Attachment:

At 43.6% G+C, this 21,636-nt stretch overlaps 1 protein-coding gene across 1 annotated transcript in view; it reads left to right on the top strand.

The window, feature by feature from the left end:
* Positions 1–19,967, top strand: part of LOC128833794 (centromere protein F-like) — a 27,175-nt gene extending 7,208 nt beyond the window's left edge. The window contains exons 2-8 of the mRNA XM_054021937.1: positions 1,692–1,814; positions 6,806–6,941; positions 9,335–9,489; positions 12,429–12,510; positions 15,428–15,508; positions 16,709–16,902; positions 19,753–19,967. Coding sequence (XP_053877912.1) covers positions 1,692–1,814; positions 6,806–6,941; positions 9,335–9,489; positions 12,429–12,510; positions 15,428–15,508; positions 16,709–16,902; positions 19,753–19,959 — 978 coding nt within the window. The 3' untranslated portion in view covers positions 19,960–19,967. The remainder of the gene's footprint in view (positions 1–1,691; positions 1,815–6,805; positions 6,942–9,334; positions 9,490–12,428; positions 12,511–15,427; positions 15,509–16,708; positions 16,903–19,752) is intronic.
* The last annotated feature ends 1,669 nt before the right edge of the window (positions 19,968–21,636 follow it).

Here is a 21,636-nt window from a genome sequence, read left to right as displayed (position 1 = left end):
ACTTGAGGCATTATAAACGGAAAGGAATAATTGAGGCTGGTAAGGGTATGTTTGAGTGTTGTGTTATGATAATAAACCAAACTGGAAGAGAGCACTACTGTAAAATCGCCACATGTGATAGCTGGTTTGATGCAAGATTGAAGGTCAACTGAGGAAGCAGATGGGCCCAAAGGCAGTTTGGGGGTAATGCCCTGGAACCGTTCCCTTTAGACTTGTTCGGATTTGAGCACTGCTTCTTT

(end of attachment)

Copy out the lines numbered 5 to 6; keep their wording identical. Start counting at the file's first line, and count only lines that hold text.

Here is a 21,636-nt window from a genome sequence, read left to right as displayed (position 1 = left end):
ACTTGAGGCATTATAAACGGAAAGGAATAATTGAGGCTGGTAAGGGTATGTTTGAGTGTTGTGTTATGATAATAAACCAAACTGGAAGAGAGCACTACTGTAAAATCGCCACATGTGATAGCTGGTTTGATGCAAGATTGAAGGTCAACTGAGGAAGCAGATGGGCCCAAAGGCAGTTTGGGGGTAATGCCCTGGAACCGTTCCCTTTAGACTTGTTCGGATTTGAGCACTGCTTCTTT